Lump-sum deposits, or jeonse, neared 60 percent of average housing prices in Seoul and its surrounding areas in the first quarter, reflecting a growing burden on low- and middle-income living on leases.
A report on the housing market by KB Bank on Thursday said deposits for jeonse stood at 58.9 percent of apartment prices on average, the highest since it reached 59.5 percent in November 2004.
Jeonse prices have been accelerating recently with low interest rates, prompting homeowners to shift taking fat deposits and instead collecting monthly rent, or wolse instead.
Homeowners are either increasing the jeonse deposits to compensate for shrinking interest earnings or opting for wolse, which guarantee regular income on a monthly basis.
“Inquiries for jeonse property come a lot more frequently than those for wolse properties. Seoul tenants nowadays have very little option for jeonse properties despite higher deposits required,” a realtor in Myeong-dong in downtown Seoul said.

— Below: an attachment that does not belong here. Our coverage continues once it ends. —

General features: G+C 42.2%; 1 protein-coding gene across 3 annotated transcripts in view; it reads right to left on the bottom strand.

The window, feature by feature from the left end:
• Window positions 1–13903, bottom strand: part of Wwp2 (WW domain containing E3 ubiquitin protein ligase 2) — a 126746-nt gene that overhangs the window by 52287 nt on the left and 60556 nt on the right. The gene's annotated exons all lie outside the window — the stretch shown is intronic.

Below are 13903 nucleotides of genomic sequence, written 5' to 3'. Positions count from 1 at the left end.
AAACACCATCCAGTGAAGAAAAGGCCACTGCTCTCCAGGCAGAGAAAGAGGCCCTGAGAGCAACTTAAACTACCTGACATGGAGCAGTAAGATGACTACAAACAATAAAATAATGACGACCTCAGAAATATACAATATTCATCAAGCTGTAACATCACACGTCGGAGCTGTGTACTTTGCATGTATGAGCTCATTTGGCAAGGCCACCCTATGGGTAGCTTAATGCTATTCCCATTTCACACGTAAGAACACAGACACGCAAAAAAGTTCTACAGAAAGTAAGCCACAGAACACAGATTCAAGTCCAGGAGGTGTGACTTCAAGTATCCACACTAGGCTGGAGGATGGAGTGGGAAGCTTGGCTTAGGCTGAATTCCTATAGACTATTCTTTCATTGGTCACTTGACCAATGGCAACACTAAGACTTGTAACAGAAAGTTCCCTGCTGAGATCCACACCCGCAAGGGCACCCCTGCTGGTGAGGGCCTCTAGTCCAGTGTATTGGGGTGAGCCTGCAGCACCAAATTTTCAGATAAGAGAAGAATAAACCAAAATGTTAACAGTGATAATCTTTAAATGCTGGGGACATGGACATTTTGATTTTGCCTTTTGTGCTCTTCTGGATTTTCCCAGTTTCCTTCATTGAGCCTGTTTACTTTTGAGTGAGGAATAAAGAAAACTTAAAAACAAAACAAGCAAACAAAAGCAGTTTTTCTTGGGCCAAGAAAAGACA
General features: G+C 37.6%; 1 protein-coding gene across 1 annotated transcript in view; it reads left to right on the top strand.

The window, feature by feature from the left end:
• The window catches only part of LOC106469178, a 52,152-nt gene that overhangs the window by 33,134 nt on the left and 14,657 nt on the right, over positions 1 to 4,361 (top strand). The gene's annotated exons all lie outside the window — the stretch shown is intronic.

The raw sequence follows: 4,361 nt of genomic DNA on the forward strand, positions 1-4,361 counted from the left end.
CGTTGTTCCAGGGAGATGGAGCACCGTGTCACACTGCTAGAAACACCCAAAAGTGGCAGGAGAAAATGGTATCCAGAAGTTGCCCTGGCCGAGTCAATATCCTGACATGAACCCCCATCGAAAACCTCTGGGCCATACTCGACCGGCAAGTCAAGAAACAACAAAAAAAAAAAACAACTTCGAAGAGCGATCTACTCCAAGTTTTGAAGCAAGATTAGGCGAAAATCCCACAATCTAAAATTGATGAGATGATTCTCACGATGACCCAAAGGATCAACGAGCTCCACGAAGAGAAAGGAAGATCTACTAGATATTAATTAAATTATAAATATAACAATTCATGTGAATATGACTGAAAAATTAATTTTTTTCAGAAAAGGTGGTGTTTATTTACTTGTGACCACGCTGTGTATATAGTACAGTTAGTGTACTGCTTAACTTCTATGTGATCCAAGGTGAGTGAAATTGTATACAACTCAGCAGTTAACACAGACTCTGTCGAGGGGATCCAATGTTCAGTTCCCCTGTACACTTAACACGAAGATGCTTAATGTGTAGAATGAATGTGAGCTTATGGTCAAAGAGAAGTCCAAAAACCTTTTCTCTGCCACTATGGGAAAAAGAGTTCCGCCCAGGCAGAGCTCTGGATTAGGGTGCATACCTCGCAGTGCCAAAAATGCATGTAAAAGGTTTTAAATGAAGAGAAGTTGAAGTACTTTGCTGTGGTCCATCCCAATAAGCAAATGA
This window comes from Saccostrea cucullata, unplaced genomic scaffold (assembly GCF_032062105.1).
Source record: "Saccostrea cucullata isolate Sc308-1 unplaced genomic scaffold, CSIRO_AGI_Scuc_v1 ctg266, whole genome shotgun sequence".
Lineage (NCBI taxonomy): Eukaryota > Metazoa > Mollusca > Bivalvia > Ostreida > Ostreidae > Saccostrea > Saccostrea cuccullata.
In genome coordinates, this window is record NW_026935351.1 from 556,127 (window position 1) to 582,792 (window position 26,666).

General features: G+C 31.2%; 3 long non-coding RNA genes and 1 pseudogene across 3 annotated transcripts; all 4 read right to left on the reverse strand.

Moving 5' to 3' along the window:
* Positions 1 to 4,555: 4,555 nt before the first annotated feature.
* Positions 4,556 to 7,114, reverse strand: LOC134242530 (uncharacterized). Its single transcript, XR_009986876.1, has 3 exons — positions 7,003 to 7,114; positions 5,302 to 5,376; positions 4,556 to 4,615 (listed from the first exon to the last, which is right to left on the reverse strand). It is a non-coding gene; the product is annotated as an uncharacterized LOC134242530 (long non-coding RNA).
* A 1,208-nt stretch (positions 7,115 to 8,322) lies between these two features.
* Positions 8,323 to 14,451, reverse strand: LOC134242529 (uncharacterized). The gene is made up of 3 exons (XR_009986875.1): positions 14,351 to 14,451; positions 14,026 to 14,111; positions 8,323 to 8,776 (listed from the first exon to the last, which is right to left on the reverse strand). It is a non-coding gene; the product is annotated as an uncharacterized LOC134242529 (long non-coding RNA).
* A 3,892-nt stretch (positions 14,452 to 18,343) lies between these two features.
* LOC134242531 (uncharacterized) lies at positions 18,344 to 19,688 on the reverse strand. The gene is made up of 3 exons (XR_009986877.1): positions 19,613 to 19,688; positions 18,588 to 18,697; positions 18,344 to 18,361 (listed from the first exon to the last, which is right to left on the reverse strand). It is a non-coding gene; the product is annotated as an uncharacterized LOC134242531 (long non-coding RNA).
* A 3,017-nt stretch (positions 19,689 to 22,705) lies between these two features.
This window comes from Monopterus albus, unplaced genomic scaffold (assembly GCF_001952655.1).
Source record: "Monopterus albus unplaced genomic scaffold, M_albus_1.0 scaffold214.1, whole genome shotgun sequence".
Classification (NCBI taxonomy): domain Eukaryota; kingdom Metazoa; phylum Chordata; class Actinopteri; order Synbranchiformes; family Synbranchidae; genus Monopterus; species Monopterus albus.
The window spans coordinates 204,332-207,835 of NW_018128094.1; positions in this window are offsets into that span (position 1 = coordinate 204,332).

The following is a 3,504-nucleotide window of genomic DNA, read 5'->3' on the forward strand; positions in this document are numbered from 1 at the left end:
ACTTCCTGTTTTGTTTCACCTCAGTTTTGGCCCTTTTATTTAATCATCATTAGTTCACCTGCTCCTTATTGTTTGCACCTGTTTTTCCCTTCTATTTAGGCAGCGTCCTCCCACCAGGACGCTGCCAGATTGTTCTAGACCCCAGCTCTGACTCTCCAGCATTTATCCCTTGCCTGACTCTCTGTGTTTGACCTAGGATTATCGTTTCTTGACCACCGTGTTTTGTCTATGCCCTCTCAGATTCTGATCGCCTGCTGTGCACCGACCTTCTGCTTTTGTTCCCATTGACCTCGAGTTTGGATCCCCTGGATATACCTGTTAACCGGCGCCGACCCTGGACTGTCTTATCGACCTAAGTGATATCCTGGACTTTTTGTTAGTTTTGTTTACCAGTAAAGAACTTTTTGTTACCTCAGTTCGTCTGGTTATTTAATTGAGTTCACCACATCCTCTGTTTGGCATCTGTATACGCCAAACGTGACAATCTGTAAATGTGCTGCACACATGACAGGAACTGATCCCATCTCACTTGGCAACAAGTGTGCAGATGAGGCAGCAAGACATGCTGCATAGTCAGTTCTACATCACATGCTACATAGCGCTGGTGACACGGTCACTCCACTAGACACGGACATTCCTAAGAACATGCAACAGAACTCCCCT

Jeonse costs have been rising for 26 consecutive months since February 2009. The figure for Seoul stood at 46.8 percent, the highest level since October-2006. Jeonse costs were the highest in proportion to home prices in Gwangju, at 74.9 percent, followed by Ulsan with 72.9 percent.
The country’s mobility fell last year, as high prices discouraged people from finding a new place at a reasonable cost. Statistics Korea said a total of 8.23 million changed their legal residence last year, down 3.1 percent from a year earlier.
By Cynthia J. Kim (firstname.lastname@example.org